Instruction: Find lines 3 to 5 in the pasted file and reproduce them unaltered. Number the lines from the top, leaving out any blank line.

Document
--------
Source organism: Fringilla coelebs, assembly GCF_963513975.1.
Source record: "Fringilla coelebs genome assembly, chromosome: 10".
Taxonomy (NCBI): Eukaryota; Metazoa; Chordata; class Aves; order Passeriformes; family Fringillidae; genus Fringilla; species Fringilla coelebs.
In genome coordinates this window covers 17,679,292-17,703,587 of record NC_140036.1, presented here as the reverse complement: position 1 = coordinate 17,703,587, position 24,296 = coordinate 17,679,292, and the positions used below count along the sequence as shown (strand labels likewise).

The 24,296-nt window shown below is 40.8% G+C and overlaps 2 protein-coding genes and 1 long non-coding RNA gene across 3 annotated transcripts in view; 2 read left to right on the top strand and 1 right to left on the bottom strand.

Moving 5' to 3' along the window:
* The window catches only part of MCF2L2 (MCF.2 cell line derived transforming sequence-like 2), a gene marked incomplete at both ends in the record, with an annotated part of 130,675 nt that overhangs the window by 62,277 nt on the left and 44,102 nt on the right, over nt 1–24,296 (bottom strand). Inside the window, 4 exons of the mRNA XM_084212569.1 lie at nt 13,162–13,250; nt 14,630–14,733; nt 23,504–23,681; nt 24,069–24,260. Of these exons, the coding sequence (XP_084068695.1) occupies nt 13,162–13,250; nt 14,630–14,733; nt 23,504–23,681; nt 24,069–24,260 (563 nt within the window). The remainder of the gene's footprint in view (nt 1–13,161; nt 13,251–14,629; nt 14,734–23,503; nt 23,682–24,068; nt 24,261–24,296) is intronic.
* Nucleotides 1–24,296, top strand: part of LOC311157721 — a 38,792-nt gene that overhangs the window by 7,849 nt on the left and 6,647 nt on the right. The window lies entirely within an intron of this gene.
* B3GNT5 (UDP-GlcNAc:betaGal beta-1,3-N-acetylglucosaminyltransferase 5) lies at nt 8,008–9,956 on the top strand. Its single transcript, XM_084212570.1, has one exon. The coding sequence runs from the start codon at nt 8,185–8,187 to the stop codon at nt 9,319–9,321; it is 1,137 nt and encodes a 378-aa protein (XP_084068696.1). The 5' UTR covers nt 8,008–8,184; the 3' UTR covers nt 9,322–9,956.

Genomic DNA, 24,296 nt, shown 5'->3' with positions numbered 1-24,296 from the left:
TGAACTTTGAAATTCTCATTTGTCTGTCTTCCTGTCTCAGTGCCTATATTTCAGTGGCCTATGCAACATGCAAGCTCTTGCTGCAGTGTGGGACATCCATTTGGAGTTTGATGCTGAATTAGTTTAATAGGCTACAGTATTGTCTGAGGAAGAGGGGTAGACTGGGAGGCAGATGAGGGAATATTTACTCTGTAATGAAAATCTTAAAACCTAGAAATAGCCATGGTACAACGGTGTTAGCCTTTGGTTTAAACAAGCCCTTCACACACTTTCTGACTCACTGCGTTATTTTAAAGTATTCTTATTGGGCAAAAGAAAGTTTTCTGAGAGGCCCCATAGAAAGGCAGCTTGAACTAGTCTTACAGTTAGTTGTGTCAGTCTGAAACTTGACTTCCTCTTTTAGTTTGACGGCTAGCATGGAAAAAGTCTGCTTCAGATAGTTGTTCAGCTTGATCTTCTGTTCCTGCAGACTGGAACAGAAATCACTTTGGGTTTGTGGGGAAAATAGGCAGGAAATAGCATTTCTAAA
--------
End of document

Taxonomy (NCBI): Eukaryota; Metazoa; Chordata; class Aves; order Passeriformes; family Fringillidae; genus Fringilla; species Fringilla coelebs.
In genome coordinates this window covers 17,679,292-17,703,587 of record NC_140036.1, presented here as the reverse complement: position 1 = coordinate 17,703,587, position 24,296 = coordinate 17,679,292, and the positions used below count along the sequence as shown (strand labels likewise).

The 24,296-nt window shown below is 40.8% G+C and overlaps 2 protein-coding genes and 1 long non-coding RNA gene across 3 annotated transcripts in view; 2 read left to right on the top strand and 1 right to left on the bottom strand.